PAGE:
The truck market is correcting. If you haven’t read the article that FreightWaves CEO Craig Fuller wrote last week titled, “Just 3 years after 2019 trucking bloodbath, another is on the way,” I recommend starting there. For those who prefer a video format and/or want more detail, Fuller discusses his thesis on the most recent Loaded and Rolling episode.
In short, the truck market softened considerably in March, normally a robust month for freight, and the truck market is expected to correct further in the coming months after a two-year period of tightness. Freight demand is declining as the rising prices of essentials, such as food and gasoline, are crowding out more discretionary purchases, like clothing and electronics. Plus, the much-anticipated return to consumption of services instead of goods appears to be upon us. Many shippers’ inventory levels are now highly elevated, as evidenced by a lack of available warehousing capacity in many areas. Meanwhile, truck capacity is coming into the market at a pace faster than most expected, as evidenced by record numbers of new fleet registrations.
What does a loosening freight market mean for CPGs? I’ll start with the obvious. Most clearly, the emerging correction in the truck market means that CPG companies should have an easier time getting their loads covered as carriers are more compliant with contracts, CPGs should be able to negotiate lower contract rates as they come up for renewals, and CPGs should experience fewer of their loads fall through routing guides on to the spot market. For CPGs that utilize rail intermodal, a decline in freight demand should lead to less rail congestion and greater container and chassis availability — which have been major issues in the past year.
CPGs will become carriers’ preferred shipper segment again. It would be incorrect to say that CPG demand is free from elasticity. In the past year, in my view, most CPG companies have been cautious when raising prices in order to not disrupt sales volume and have generally absorbed a couple/few hundred basis points of gross margin contraction rather than raise prices enough to fully offset rising costs. CPGs and grocers justified mid-single-digit price increases to investors, in the face of double-digit price increases, by citing historical elasticities that suggest consumers will accept moderate (mid-single digit), but not extreme (10%+), price increases for most CPGs.
But there is no question that the sales volume of most CPG items are less sensitive to rising prices than most other goods that are bigger-ticket items, such as electronics, and/or products that are sensitive to interest rates, such as autos and construction materials. Recent analyst calls have illustrated that. Last week, General Mills told investors that elasticity has been no worse than historical norms, while this week, Restoration Hardware described furniture demand that eroded quickly in the past six weeks.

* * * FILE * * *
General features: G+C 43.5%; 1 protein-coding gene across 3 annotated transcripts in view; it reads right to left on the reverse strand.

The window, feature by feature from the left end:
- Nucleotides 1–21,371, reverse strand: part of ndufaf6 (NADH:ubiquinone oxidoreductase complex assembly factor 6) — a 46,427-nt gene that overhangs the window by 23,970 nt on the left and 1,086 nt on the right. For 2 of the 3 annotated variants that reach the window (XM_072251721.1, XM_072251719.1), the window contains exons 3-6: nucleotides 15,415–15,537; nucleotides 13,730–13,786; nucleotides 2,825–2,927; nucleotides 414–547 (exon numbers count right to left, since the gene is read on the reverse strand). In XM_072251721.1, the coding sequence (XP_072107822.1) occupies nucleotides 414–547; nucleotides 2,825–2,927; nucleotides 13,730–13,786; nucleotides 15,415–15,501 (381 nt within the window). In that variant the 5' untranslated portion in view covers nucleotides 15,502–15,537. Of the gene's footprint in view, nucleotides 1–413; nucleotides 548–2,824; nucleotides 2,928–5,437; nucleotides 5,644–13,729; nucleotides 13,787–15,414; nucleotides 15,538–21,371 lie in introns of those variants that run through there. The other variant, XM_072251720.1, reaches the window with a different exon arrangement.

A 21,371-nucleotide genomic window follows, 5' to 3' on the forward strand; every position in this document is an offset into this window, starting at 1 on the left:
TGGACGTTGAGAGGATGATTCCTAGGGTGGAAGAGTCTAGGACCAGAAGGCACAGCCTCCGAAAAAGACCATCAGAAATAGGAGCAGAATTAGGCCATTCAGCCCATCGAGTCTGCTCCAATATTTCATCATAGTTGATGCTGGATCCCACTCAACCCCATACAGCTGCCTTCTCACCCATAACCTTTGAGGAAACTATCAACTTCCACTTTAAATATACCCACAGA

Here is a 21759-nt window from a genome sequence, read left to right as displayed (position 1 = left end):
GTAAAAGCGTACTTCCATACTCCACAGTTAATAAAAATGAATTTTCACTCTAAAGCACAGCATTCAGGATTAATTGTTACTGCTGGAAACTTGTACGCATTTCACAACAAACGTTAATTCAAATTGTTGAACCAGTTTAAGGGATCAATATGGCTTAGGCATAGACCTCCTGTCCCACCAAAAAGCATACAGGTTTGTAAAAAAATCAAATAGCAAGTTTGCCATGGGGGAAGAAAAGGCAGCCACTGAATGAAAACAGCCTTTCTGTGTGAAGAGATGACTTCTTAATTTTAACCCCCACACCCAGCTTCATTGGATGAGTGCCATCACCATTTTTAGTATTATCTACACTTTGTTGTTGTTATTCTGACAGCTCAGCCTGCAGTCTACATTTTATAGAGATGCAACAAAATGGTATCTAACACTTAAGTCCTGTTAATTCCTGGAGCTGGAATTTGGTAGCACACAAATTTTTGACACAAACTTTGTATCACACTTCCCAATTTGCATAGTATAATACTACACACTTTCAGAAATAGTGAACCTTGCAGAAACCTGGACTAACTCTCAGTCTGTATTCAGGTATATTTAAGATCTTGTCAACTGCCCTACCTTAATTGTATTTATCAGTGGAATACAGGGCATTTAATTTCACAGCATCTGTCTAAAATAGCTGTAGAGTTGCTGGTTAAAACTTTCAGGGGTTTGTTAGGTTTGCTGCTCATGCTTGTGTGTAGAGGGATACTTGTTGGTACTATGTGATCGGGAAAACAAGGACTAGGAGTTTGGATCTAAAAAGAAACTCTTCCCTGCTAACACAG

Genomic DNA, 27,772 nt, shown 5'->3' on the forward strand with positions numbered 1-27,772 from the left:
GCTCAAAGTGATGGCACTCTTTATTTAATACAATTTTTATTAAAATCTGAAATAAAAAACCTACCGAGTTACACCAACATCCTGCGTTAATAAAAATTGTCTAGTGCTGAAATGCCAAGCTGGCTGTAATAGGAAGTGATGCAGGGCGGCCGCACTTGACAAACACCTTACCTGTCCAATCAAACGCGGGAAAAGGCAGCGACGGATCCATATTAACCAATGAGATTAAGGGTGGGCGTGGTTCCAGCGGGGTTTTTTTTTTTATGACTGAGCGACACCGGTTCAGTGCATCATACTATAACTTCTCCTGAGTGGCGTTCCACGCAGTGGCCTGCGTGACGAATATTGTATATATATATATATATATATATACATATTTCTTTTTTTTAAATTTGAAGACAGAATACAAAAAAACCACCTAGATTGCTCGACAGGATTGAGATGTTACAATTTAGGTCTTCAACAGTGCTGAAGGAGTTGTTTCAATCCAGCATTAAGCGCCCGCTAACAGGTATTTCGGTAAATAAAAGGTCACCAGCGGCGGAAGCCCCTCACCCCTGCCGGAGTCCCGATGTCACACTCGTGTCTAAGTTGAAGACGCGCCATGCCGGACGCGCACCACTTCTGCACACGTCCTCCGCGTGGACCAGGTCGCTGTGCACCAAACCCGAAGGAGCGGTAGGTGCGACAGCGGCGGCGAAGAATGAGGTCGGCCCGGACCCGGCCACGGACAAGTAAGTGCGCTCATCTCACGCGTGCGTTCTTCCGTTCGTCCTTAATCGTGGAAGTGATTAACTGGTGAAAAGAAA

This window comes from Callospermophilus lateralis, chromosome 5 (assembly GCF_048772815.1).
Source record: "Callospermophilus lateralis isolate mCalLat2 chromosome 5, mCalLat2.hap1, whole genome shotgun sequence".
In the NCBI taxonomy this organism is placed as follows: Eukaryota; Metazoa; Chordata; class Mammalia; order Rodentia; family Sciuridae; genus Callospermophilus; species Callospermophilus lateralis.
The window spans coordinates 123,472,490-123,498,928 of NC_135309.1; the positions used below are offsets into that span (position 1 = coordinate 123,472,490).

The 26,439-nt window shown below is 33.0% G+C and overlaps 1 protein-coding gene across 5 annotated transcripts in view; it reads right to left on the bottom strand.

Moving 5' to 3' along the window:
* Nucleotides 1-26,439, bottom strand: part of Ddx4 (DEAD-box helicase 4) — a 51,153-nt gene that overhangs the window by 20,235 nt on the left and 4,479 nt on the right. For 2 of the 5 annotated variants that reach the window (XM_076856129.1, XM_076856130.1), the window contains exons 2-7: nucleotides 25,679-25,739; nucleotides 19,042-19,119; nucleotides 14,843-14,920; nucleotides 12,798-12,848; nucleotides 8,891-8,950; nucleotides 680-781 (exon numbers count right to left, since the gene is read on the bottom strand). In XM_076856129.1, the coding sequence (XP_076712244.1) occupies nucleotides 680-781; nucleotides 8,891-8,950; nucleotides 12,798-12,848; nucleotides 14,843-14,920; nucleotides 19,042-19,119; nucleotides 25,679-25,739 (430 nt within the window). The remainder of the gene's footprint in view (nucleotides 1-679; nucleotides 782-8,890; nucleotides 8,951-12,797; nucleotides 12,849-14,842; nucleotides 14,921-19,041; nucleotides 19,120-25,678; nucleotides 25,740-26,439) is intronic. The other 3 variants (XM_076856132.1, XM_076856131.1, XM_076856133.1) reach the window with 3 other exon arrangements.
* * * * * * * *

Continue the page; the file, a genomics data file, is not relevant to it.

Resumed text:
As freight demand weakens and the competition for loads intensifies, carriers will seek stable freight to keep their equipment highly utilized. CPG items are considered preferred freight in that market not only because demand is less elastic, but also because they run regular routes, in fairly consistent volumes, from manufacturing facilities to distribution centers — which is key for the efficient use of equipment. As freight markets weaken, carriers often put more of their equipment in the contract market, rather than the more volatile spot market, and CPG loads fit into that strategy well. Therefore, as freight contracts come up for renewal in the coming months, CPGs should find themselves in a more advantageous negotiating position than they have been the past two years and relative to shippers in most other industries.
From the perspective of CPG companies, a looser freight market may help alleviate one inflationary cost segment, but many others remain. Most CPG companies experienced gross margin contraction last year as the costs of ingredients, labor, packaging, freight and outsourced manufacturing rose faster than companies could pass price increases through their retail channels. The highly concentrated packaged meat industry is one of few exceptions where CPG margins widened last year.
The breakdown of J.M. Smucker Company’s cost of products sold puts the impact of a softer freight market in perspective. CPG companies’ freight costs, as a percentage of their total cost of product sold, are typically in the high single digits to low double digits. The J.M. Smucker Company pegs its freight costs as 8% of its cost of goods sold, which I believe is roughly representative of most CPG companies. Assuming that the emerging thesis of a truck capacity oversupply fully comes to fruition, the most impactful 2022 event for CPGs remains the intensifying inflation in energy and agriculture, following the start of the war in Ukraine, which had led to higher ingredient and packaging costs. As a result, I expect some CPG companies to adjust margin guidance when they report their first-quarter earnings with fewer expecting to restore their margins to pre-pandemic levels this year.
I encourage readers of The Stockout to join us at The Future of Supply Chain event May 9-10 at the Rogers Convention Center in Northwest Arkansas. Keynote speakers include Arkansas Gov. Asa Hutchinson and Jonathan Hoffman, former chief Pentagon spokesman. The CPG industry will be well represented with speakers from Nestle (Greg Kessman, senior director of supply chain) and Tyson (Ildefonso Silva, EVP of business services). Click here to purchase tickets.
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